.... in the coffin of the post-war settlement, which, for some reason not unconnected with a lack of historical knowledge, so many people assumed to have been created for ever. Japan is no longer content to stay in the role allotted to it in the immediate post-1945 period. Alarmed by uncertainties over the US role in the world and the constant sabre-rattling by China, it is beginning to flex its own muscles.
Japan on Tuesday unveiled its biggest warship since World War II, a huge flat-top destroyer that has raised eyebrows in China and elsewhere because it bears a strong resemblance to a conventional aircraft carrier.The ship is called Izumo which reminded a friend, knowledgeable in naval military history of the fact that "Izumo was also the name of the Imperial Navy cruiser that made a dash from San Francisco to Vancouver at the start of WWI to provide protection from the Germans, as the Royal Navy ships usually stationed there had been sent elsewhere".
The ship, which has a flight deck that is nearly 250 metres (820 feet) long, is designed to carry up to 14 helicopters. Japanese officials say it will be used in national defence — particularly in anti-submarine warfare and border-area surveillance missions — and to bolster the nation's ability to transport personnel and supplies in response to large-scale natural disasters, like the devastating earthquake and tsunami in 2011.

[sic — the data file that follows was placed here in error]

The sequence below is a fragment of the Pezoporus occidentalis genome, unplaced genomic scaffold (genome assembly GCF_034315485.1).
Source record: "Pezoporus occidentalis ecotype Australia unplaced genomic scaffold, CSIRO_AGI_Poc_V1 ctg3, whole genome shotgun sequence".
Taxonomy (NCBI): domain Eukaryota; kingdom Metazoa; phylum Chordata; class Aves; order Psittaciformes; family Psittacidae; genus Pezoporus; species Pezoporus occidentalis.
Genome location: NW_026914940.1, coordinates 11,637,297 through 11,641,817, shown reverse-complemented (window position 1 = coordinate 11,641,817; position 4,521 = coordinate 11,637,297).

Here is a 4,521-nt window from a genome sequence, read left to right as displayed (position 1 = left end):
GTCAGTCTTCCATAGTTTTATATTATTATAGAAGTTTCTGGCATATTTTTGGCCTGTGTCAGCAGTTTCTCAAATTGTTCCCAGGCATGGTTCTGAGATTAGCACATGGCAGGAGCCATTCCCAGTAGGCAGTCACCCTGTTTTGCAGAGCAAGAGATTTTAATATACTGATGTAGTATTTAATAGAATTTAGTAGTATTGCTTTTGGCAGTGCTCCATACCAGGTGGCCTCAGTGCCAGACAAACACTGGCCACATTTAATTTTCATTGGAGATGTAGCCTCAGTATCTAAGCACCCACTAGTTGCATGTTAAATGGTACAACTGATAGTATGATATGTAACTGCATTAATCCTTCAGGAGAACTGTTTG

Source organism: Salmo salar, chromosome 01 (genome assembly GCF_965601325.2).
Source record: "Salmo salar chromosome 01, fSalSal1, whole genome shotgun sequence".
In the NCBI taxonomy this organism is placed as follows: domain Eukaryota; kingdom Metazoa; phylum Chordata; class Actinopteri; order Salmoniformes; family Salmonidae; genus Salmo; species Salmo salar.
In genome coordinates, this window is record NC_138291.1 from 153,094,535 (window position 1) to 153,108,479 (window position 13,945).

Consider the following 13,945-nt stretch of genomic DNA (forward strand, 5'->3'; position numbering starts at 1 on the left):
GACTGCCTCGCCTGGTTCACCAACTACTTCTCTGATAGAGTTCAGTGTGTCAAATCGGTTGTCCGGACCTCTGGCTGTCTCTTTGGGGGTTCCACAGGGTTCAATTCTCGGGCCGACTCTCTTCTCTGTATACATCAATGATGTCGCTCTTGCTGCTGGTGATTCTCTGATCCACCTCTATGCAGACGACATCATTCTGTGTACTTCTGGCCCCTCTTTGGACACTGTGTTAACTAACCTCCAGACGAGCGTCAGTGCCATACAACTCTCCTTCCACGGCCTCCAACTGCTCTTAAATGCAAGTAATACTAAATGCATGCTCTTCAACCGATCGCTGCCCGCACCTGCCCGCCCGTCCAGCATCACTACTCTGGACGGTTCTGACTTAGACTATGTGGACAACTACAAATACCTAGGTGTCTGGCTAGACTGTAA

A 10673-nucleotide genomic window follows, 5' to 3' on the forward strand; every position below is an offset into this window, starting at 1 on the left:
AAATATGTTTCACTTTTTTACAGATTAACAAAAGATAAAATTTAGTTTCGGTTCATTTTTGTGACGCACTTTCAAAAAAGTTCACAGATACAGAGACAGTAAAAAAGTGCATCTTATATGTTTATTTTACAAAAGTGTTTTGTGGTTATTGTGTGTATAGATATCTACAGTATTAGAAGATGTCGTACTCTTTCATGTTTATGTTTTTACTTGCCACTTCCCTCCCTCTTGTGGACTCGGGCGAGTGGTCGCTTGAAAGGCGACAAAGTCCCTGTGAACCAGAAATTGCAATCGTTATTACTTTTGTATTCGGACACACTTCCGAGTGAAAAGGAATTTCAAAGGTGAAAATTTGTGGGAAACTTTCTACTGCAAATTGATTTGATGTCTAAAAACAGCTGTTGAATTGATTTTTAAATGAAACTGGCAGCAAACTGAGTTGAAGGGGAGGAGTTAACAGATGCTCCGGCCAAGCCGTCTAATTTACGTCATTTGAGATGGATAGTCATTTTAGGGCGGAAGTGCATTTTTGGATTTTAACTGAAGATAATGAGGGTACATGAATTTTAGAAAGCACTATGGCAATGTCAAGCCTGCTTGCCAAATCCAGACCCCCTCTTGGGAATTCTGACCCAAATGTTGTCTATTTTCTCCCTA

Though technically a destroyer, some experts believe the new Japanese ship could potentially be used in the future to launch fighter jets or other aircraft that have the ability to take off vertically. That would be a departure for Japan, which has one of the best equipped and best trained naval forces in the Pacific but which has not sought to build aircraft carriers of its own because of constitutional restrictions that limit its military forces to a defensive role.At present, Japan insists, it has neither the ability nor the desire to use the ship for that purpose. In future? Hard to tell though I have heard people say that it will not be long before the country will have nuclear capability. One can only hope that it will still be on our side though that seems probable with that continuous Chinese sabre-rattling.
For some time now I have been saying on this blog and elsewhere that the post-war order is crumbling and has been ever since the collapse of the Soviet Union. Let it crumble. After all, it was not such a good order. And let it carry the European Union, part of that structure with it.
What I find slightly intriguing and more than slightly annoying is the sight of so many "eurosceptics" who ought to be pleased with that development, hanging on to the shreds of what remains. It is notable in the constant references to some kind of a mythical German Empire or the Fourth Reich and, no doubt, we shall see lots of comments about modern Japan being no different from the militaristic one of the thirties and and early forties.
All that finished over sixty years ago and it is time we did away with the political structures that were created then. Logically speaking, if you are afraid of Germany even now, you should be in favour of the European Union.
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